“Drug labeling serves as the standard under which the FDA determines whether a product is safe and effective.” 50 Fed. Reg. 7452, 7470 (Feb. 22, 1985). The FDA approves a drug application only if it finds that “the drug is safe for use under the conditions prescribed, recommended or suggested in the proposed labeling thereof.” 21 U.S.C. §355(d)(1). FDA regulation of drug labeling is “[t]he centerpiece of risk management… which reflects thorough FDA review of the pertinent scientific evidence and communicates to health care practitioners the agency’s formal, authoritative conclusions regarding the conditions under which the product can be used safely and effectively.” 71 Fed. Reg. 3922, 3934 (Jan. 24, 2006). Thus, the labeling must contain “a summary of the scientific information needed for the safe and effective use of the drug.” 21 C.F.R. §201.56(a)(1).

The applicant seeking approval of an innovator drug must include in the NDA a copy of the proposed drug labeling, along with references to the scientific information and data in the technical sections of the NDA that support the inclusion of each statement in the labeling. 21 U.S.C. §355(b)(1)(F); 21 C.F.R. §314.50(e)(2)(ii). The applicant seeking approval of a generic drug must include the same material in the ANDA and must also show, in a side by side comparison, that the proposed labeling for the generic drug is the same as the approved labeling for the listed drug. 21 U.S.C. §355(j) (2)(A)(v); 21 C.F.R. §314.94(a)(8)(i)–(iv).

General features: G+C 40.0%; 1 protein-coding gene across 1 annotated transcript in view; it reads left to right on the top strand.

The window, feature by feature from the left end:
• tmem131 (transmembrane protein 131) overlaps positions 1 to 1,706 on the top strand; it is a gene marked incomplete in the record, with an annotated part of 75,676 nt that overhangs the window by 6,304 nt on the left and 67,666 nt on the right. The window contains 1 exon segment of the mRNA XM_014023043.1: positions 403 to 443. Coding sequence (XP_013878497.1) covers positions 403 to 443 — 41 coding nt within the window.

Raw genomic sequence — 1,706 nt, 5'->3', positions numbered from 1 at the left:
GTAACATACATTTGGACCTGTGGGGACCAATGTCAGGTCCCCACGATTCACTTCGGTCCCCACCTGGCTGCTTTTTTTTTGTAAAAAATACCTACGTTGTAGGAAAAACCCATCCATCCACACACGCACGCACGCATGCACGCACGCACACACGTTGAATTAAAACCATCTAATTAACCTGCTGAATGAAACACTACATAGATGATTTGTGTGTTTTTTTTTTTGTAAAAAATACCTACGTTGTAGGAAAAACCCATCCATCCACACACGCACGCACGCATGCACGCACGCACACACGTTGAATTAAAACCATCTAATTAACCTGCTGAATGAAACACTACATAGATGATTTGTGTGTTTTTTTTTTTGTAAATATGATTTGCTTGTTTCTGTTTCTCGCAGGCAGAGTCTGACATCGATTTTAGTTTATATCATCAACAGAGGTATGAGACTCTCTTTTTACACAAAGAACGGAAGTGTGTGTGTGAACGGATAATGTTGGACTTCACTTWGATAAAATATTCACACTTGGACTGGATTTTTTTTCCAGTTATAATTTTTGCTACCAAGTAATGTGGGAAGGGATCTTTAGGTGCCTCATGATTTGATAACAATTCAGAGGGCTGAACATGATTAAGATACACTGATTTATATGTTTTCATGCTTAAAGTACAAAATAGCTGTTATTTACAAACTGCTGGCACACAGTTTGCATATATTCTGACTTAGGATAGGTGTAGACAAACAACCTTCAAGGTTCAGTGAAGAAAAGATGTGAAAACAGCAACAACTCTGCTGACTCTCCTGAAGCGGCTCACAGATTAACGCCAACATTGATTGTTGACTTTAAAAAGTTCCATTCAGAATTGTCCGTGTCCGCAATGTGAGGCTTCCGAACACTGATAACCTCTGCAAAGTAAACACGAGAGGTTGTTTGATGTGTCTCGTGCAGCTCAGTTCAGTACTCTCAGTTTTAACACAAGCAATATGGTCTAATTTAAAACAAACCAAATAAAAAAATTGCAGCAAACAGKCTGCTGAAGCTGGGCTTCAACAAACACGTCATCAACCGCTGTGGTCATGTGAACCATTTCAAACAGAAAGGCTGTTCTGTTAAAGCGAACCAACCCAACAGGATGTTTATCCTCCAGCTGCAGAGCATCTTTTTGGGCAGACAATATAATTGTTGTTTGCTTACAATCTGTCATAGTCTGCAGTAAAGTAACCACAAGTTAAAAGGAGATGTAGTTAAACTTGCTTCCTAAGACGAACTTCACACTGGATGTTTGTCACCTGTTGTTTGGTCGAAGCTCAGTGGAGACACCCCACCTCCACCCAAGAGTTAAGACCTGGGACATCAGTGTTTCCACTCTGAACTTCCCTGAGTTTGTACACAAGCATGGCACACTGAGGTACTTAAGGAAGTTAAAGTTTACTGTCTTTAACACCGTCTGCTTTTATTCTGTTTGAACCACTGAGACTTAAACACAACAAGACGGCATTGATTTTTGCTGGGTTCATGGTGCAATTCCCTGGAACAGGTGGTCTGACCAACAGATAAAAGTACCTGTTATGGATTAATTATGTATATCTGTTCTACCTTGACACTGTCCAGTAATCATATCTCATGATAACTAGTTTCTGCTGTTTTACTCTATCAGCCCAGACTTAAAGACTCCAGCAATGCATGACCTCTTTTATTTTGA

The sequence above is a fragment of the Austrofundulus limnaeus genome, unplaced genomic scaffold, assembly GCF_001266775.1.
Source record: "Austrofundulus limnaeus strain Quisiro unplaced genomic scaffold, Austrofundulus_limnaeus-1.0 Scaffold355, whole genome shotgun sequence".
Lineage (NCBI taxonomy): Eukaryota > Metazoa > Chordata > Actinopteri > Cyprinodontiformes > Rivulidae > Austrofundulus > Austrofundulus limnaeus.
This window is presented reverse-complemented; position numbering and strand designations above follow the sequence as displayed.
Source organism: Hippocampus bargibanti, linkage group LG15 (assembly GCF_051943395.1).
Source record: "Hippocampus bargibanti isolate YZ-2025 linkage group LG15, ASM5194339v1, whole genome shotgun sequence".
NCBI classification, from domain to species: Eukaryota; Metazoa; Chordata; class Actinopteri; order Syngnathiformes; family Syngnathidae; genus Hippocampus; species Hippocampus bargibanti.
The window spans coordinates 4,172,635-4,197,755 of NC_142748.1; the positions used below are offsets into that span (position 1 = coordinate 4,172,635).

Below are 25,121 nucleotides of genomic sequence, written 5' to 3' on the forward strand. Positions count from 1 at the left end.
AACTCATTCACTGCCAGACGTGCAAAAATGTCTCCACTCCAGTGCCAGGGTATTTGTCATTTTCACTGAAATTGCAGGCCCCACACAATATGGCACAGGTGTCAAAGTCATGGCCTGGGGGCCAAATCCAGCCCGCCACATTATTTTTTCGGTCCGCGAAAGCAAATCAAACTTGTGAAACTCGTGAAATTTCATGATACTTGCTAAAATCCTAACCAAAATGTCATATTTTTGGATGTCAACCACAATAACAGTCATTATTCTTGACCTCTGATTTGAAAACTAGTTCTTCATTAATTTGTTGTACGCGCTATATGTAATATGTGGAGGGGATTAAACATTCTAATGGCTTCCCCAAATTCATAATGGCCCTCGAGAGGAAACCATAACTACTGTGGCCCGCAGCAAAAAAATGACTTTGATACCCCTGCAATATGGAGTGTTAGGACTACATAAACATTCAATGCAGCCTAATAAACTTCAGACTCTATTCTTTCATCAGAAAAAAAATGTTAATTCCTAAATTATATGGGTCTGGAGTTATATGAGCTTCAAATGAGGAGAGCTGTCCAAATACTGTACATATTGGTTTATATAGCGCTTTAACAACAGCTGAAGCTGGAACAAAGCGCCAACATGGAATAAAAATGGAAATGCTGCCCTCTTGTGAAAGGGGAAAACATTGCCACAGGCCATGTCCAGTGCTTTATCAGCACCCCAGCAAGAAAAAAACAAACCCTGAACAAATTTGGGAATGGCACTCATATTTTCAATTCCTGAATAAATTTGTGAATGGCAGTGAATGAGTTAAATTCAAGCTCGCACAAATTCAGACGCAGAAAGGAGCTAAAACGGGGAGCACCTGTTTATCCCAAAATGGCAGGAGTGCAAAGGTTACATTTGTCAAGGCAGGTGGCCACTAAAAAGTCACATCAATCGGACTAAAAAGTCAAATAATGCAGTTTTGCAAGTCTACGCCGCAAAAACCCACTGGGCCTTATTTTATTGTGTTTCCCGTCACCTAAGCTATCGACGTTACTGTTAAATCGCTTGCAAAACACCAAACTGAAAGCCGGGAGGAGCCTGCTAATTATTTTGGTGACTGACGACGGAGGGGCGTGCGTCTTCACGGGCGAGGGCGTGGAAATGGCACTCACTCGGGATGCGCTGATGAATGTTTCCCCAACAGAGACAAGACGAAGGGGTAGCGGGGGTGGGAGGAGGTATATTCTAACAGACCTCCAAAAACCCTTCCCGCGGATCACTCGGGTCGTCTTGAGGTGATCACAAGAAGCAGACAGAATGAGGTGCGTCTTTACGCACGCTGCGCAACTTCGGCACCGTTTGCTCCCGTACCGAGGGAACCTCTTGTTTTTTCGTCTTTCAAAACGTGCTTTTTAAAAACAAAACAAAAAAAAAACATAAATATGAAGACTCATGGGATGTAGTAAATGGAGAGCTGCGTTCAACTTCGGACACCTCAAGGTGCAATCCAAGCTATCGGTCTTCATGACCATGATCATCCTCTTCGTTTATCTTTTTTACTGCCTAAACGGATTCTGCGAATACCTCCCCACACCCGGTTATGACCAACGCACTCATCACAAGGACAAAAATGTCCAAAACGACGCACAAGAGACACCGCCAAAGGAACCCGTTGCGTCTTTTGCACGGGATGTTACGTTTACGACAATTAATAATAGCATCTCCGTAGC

Because drug labeling is critical to the FDA’s determination that a drug is safe and effective, the process for changing, or even proposing a change to, the product labeling after approval is highly regulated. As mentioned, the right to propose a labeling change is bestowed only upon the applicant or the application holder and the labeling change mechanism is spelled out specifically in the applicable federal regulations. 21 C.F.R. §314.70. A labeling change—even a change made before approval is sought— can only be proposed to the FDA by the applicant using a supplemental application. Id.

Conflict Preemption Is Warranted

The federal regulatory scheme for drug approval and labeling is precisely what creates the conflict justifying preemption of state tort law inadequate warnings claims asserted against non-application holders. Indeed, how is it possible for any entity that is not applying for, or does not hold, the NDA or ANDA for a drug to comply with state law tort duties requiring it to change a drug’s warning, or else risk significant liability? Consider, for illustration, the plight of a contract, or “outsource” manufacturer, or that of a distributor. Assume that the application holder has decided, perhaps for economic reasons, to hire a contract manufacturer to make and package the drug and a distributor to distribute the drug to customers. Most state court product liability statutes simply hold all “manufacturers” and “distributors” liable for all “defects,” without qualification. This includes inadequate warnings defects. Per the plain language of most state product liability statutes, the contract manufacturer and the distributor find themselves potentially liable for claims that the drug’s warnings were inadequate.

These parties could perhaps have some sort of contractual obligation to report information to the application holder if they learn information about the drug that might pertain to its safety and efficacy. This is a big “if” in some instances. But neither the contract manufacturer nor the distributor has any right or mechanism under either the FDCA or the corresponding regulations to force or require the application holder to make, or to even to propose, a labeling change to the FDA.